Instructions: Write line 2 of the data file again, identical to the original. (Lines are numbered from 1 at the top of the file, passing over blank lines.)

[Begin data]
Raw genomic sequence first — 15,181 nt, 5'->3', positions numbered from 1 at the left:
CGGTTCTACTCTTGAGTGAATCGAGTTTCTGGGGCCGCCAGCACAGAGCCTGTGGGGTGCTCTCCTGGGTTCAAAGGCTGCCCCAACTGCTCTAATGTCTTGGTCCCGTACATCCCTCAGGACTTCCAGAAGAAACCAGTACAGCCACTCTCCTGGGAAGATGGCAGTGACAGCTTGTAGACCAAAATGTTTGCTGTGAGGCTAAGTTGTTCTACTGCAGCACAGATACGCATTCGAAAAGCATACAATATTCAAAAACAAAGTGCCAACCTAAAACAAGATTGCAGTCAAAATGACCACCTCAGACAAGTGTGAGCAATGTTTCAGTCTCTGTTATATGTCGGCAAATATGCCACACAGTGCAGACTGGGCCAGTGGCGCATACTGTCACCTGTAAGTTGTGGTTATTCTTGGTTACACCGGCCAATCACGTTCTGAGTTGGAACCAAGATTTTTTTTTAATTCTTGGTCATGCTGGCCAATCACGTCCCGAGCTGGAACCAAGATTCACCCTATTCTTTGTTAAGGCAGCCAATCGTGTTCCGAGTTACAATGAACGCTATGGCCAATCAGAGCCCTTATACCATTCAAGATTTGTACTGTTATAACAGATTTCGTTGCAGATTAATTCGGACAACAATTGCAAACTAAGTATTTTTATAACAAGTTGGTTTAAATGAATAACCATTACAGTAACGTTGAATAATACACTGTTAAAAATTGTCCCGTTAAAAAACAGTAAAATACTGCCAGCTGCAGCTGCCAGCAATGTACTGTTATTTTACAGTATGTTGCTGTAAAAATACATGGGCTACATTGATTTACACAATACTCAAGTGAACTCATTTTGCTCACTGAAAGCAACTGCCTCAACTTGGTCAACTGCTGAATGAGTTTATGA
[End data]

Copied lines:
CGGTTCTACTCTTGAGTGAATCGAGTTTCTGGGGCCGCCAGCACAGAGCCTGTGGGGTGCTCTCCTGGGTTCAAAGGCTGCCCCAACTGCTCTAATGTCTTGGTCCCGTACATCCCTCAGGACTTCCAGAAGAAACCAGTACAGCCACTCTCCTGGGAAGATGGCAGTGACAGCTTGTAGACCAAAATGTTTGCTGTGAGGCTAAGTTGTTCTACTGCAGCACAGATACGCATTCGAAAAGCATACAATATTCAAAAACAAAGTGCCAACCTAAAACAAGATTGCAGTCAAAATGACCACCTCAGACAAGTGTGAGCAATGTTTCAGTCTCTGTTATATGTCGGCAAATATGCCACACAGTGCAGACTGGGCCAGTGGCGCATACTGTCACCTGTAAGTTGTGGTTATTCTTGGTTACACCGGCCAATCACGTTCTGAGTTGGAACCAAGATTTTTTTTTAATTCTTGGTCATGCTGGCCAATCACGTCCCGAGCTGGAACCAAGATTCACCCTATTCTTTGTTAAGGCAGCCAATCGTGTTCCGAGTTACAATGAACGCTATGGCCAATCAGAGCCCTTATACCATTCAAGATTTGTACTGTTATAACAGATTTCGTTGCAGATTAATTCGGACAACAATTGCAAACTAAGTATTTTTATAACAAGTTGGTTTAAATGAATAACCATTACAGTAACGTTGAATAATACACTGTTAAAAATTGTCCCGTTAAAAAACAGTAAAATACTGCCAGCTGCAGCTGCCAGCAATGTACTGTTATTTTACAGTATGTTGCTGTAAAAATACATGGGCTACATTGATTTACACAATACTCAAGTGAACTCATTTTGCTCACTGAAAGCAACTGCCTCAACTTGGTCAACTGCTGAATGAGTTTATGA